Colour schemes that go with grey paint

Updated April 17, 2017

Grey is one of the most versatile neutrals in a decorator's arsenal. Whereas browns lend a more country feel, grey lends a more metropolitan feel and is easy to pair with rich accent colours to achieve the perfect space. In the 21st century, "city" does not have to mean harsh black, white and grey anymore. Grey is the ideal intermediary between colour, texture, textile and style.


On the colour spectrum, black and white will not be found. This is because black and white have their own spectrum, and are not colours, but shades. Grey is simply black with white in it, and the lighter the grey the more white there is. Black and white can be added to the colours of the spectrum to produce new shades of colour, white for brightening and black for darkening.


Grey is a neutral and thus goes with other neutrals like black, white and other greys. However, the combination of grey with neutrals in the brown family tends to look washed out and dull unless these shades are at the opposite sides of the brightness scale. If you pair a rich, chocolate brown with a light, airy grey, the grey is so full of white that it creates a striking contrast.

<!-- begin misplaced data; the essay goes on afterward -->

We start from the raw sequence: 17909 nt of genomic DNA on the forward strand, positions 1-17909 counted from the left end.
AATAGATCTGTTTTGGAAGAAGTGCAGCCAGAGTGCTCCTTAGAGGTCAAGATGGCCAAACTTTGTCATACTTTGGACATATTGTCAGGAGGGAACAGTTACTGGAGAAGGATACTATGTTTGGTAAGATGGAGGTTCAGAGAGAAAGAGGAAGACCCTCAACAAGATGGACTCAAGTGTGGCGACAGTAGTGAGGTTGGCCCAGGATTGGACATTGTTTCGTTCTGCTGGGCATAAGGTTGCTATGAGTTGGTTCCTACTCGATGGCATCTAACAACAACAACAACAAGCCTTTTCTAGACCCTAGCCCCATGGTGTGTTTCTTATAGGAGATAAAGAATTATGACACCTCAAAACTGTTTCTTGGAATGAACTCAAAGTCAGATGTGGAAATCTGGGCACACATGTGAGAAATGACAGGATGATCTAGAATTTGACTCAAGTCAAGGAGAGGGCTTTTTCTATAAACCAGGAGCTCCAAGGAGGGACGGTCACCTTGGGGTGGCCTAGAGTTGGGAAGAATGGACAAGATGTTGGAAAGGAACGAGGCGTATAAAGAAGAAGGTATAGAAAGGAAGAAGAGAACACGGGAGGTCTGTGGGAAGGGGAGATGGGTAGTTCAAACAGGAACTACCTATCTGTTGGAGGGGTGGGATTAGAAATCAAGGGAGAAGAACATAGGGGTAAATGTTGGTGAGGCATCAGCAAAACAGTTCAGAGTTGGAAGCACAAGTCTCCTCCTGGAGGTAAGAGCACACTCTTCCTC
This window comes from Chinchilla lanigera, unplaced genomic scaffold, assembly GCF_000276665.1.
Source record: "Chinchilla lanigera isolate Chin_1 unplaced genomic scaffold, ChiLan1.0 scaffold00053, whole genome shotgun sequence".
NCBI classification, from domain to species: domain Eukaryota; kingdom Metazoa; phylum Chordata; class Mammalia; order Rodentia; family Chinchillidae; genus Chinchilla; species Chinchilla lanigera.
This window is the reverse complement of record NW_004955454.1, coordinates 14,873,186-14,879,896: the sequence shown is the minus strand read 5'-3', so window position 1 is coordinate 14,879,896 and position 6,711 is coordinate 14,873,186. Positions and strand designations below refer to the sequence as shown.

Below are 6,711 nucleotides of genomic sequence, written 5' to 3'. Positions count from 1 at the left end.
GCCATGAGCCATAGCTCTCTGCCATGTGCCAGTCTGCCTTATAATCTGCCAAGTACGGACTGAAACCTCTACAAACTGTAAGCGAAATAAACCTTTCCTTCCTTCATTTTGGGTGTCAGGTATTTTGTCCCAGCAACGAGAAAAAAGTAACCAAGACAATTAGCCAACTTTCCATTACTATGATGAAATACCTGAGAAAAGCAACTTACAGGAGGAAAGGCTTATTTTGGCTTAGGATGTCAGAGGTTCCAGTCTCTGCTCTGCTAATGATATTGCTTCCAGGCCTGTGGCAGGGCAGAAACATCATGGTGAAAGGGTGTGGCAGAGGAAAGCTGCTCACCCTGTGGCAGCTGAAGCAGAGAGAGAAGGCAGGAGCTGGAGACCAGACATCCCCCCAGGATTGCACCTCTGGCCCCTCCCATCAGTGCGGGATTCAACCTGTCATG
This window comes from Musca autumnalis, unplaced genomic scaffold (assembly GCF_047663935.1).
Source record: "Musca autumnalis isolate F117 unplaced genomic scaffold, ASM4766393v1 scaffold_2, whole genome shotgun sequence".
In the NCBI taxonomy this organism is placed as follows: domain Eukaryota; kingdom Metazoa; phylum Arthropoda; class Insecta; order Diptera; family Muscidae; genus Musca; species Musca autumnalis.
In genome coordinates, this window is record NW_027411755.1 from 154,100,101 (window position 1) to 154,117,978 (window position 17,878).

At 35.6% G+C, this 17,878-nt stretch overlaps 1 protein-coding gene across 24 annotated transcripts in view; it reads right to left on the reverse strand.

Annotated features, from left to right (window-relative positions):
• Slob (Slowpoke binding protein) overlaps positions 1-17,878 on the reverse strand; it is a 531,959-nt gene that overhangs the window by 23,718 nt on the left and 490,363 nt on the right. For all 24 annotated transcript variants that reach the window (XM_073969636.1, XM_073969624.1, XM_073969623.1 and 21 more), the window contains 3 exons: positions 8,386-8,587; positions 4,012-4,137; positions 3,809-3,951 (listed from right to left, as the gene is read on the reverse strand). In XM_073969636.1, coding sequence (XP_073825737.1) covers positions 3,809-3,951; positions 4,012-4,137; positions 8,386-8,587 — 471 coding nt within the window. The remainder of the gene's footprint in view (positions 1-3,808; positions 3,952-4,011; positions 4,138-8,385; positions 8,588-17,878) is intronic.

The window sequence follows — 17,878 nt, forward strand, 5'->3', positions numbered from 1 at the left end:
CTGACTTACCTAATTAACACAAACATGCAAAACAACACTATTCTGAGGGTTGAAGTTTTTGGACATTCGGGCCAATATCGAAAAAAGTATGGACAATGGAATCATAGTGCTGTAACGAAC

Since grey is a neutral, combining it with primary colours is only natural. Purple, for example, complements grey very well. Jewel tones such as teal, emerald, amethyst work with grey to create a luxurious atmosphere, as the soft grey plays off the rich colour. A jewel tone is a colour that is between two primaries. For instance, teal is a colour between green and blue.


Pastels are washed-out versions of primaries with a lot of white in them, so when pairing with grey, use a strong grey with a lot of black in it, like charcoal. This will keep your overall palette from appearing weak.

Textures and textiles

If grey is the main focus of the room, consider the textures, patterns and textiles you are using as accents. Grey can easily look rich when paired with suede, leather, velvet or simply elaborate patterns of weaving or embroidery. The details are the focal point, as grey can just as easily look cheap and dull next to the wrong accent pieces.

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About the Author

Arielle Reed started writing professionally in 2007 for the Alverno College student paper "The Alpha" where she acquired a Bachelor of Arts in interactive media design. She is currently pursuing her Master of Science in communications at Eastern Washington University.